The most common type where the employee spends most of his/her time working in the office and WFH is something they do only occasionally. Employees are given laptops, cell phones, and access to the corporate network to enable them to perform work and attend meetings outside of business hours.
Occasional work from home during business hours. Some companies allow their employees to WFH one day/week as a routine practice (NB: the best day for that is Wednesday). The employee typically has some sort of designated workspace in the home, although it often isn’t a full home office (perhaps just a desk in a guest room).
Most common with sales, consulting, and field service roles where primary job responsibilities are outside the company’s offices at a customer site. It doesn’t require the workspace assigned in the company offices. For those teleworkers that WFH primarily, they often have a dedicated “home office” space (a separate room in the home) that is equipped with all of the office furniture, supplies, and resources that one might find in a company office building.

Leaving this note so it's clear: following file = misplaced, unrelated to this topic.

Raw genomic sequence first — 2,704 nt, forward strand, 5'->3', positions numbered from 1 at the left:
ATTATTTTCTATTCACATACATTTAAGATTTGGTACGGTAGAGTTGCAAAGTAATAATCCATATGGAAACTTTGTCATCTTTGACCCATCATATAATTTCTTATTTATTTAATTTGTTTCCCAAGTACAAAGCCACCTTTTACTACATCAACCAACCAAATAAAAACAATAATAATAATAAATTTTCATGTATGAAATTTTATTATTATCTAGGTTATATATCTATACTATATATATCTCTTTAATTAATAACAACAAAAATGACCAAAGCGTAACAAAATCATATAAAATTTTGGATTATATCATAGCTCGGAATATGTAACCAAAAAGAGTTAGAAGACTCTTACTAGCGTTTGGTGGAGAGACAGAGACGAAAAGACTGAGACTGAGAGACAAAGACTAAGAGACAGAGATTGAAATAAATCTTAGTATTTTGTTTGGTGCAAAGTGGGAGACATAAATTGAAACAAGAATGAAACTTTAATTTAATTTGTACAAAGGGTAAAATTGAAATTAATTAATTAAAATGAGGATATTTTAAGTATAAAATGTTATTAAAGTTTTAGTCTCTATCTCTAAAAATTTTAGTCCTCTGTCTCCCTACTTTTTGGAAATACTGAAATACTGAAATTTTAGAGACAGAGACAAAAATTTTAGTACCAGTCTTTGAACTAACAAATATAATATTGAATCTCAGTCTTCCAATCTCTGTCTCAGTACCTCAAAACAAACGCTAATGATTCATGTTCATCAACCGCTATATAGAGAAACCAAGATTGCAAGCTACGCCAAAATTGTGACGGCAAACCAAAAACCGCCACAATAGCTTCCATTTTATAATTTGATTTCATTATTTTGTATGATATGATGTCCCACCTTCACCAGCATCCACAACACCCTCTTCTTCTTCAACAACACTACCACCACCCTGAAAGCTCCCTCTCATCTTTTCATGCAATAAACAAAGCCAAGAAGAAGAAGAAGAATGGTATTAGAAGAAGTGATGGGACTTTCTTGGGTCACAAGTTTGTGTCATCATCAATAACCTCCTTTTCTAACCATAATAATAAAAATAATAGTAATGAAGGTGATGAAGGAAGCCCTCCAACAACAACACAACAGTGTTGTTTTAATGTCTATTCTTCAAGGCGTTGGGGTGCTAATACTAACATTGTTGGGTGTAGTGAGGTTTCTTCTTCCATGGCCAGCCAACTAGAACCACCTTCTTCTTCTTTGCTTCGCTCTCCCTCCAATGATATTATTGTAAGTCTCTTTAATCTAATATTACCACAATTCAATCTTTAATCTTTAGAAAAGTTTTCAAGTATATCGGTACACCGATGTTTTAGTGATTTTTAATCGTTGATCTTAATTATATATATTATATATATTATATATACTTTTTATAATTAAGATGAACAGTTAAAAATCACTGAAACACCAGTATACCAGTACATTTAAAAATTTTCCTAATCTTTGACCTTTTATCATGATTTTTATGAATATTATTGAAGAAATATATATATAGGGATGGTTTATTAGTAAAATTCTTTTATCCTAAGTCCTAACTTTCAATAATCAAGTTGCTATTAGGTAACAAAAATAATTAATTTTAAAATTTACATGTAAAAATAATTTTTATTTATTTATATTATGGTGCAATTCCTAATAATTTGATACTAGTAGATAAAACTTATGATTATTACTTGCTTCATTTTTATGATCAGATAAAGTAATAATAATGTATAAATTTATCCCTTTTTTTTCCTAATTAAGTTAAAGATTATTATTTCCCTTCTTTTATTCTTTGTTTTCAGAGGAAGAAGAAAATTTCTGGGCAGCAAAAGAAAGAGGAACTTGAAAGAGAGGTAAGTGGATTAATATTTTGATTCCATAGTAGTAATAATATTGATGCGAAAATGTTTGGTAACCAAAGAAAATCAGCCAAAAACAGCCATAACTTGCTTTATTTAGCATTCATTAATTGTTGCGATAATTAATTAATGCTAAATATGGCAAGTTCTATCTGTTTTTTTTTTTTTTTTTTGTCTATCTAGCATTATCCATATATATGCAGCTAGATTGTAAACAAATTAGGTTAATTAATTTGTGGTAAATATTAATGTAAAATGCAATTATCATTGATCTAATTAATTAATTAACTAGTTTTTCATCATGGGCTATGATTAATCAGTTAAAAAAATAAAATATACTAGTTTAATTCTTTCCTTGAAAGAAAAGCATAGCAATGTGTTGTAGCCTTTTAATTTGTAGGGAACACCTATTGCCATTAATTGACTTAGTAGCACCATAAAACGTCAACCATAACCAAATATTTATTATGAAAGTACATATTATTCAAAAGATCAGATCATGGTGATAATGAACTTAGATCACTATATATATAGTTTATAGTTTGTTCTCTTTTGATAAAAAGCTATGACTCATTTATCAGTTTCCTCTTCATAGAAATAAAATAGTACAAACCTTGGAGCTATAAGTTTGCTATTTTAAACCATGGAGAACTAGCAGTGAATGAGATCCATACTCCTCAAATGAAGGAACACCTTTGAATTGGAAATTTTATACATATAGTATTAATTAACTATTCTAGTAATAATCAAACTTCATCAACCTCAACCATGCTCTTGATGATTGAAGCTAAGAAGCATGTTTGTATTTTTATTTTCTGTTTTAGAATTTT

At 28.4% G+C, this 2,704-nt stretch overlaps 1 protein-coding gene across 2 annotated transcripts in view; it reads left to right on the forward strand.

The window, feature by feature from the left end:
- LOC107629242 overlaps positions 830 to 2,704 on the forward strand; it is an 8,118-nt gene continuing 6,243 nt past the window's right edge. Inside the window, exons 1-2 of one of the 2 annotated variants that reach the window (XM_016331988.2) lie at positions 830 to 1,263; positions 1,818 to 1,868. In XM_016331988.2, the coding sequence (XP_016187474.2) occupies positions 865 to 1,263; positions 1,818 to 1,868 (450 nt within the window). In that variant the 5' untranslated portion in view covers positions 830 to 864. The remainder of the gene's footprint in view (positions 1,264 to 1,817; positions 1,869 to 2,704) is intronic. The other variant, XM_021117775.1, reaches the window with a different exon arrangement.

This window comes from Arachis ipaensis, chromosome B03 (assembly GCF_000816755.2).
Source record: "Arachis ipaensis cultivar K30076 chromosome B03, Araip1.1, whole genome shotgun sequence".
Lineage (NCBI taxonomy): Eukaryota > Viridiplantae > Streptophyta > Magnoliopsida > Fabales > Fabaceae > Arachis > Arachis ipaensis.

These are the entire business functions that work from home full time. IT systems, business processes, and management practices are optimized for a distributed workforce. Meetings take place via conferencing systems instead of in conference rooms. Documents are shared electronically instead of printed. Workflows are enabled via IT systems instead of physical interaction.
Some companies are entirely virtual with no physical office at all, or maybe just a small space for company leaders to meet. Other companies leverage a virtual workforce setup for functions like customer service (answering phones and emails). In contrast, other functions like product development, finance, and administration work in traditional office settings.